I am on winter break from college, so I find myself with a lot of time on my hands. I decided to channel all of that into a little statistical analysis. I looked at how the devils "special teams" compared to others around the league, and then I tried to see if there was any statistical evidence to support the claims that Cory is getting an absurdly low amount of goal support.
To avoid having to read through all of this, my findings are: The Devils have one of the best special teams in the league, but this has a weak correlation to getting points. They underperform more than most teams, however. Also, Cory's lack of goal support is not statistically significant enough for us to worry, as he faces much tougher competition than Brodeur.
I had a lot of fun making this so if you'd like to see how I got these findings, enjoy.
First comes the invention of a new stat, STR. STR, or special team rank, is just the addition of a teams PP% and PK%. One would expect the average to be about 100%. The chart of STR, from stats at ww.NHL.com, is shown below. (Note the ranking on the left is just the PP rank, my mistake).
I decided to see if there was a correlation between between P% (Team Point Percentage) and STR%. In other words, how much does this STR contribute to teams winning hockey games?
P% = 0.988(STR%) - 42.36
R² = 0.2341
It seems that the correlation is quite weak, as STR accounts for 23% of the total variance in P%. This makes sense as special team time only accounts for a fraction of the 60 minutes. It is interesting to note, however, that this line of fit would predict that the devils would be at P%=0.988(105.5) - 42.36= 61.874%. This is very different from the 50% we are currently at, and at this 61.874%, the Devils would have 46 points: Good for 2nd in the Metropolitan and 5th in the East. Does this point to 5v5 play as a weakness for the Devil's? I think it does. Still, having the 6th best special teams in the league...not too shabby.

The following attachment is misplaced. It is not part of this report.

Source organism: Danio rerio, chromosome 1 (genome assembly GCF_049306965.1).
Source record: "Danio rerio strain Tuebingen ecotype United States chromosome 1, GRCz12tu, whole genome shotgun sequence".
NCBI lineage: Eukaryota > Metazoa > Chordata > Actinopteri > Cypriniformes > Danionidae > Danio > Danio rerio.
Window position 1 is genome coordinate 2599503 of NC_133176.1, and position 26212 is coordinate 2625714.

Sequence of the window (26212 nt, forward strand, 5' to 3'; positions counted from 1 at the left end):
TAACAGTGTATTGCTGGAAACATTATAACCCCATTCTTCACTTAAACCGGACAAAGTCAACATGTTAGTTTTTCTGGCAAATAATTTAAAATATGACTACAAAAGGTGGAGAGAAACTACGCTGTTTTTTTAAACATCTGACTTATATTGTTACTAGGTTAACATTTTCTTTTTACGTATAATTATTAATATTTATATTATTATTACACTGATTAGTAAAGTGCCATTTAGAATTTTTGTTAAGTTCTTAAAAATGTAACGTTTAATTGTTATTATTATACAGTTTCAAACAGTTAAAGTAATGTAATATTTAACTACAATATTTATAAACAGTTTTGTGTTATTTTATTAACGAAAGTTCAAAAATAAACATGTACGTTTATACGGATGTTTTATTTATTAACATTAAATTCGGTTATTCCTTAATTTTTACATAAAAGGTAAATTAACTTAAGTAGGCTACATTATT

Now to look at the infamous Cory vs. Marty Goal support controversy. I'm a little sick of it, so I thought it'd be a good idea to show statistically that people should not worry. All stats are from www.NHL.com. GA/G:Goals Against Per Game, GF: Goals For, Differentiall = GF-GA/G
|Marty Starts||Opponents||GA/G (Op)||GF||Differential|
|Cory Starts||Opponents||GA/G (Op)||GF||Differential|
Now for the important part.
|Goalie||GA/A OP||GF||Differential||Standard D|
So, I compared how much we score for our goalies compared to how much our opponents usually give up. We can clearly see that Cory faces tougher competition, as his opponents GA/G is 2.43 while Marty's is 2.73. Marty receives .3167 more goals/game compared to the league average, while Cory receives .8113 less. This seems very significant, until you take into account the standard deviation. The Devil's offense varies so much on a nightly basis, that statistically the variation in goal support isn't very significant. Marty's additional support occurs 41% of the time by natural variability, and Cory's lack of support would happen 29% of the time by natural variability. Neither of these are significant enough to raise concerns in my eyes. Does Cory receive less goal-support? Definitely, but not so much that we should be overly concerned. 1.65 compared to 3.05 seems like a huge difference, but stronger opponents and the beautiful unpredictability of hockey make these numbers understandable.
I think, as many of you all would agree, that it is just a matter of time before things balance out. It is nice to confirm that Cory IS facing tougher competition and his record is not just a product of less goal support.
I do realize that the creation of STR and some of my other assumptions may not be a totally accurate reflection of hockey, but I think both analyses were interesting. Thanks for reading, and what did you take from these? Is STR a stat of the future? Did I make any mistakes in my analysis? I'd love to discuss my findings below. Go Devils!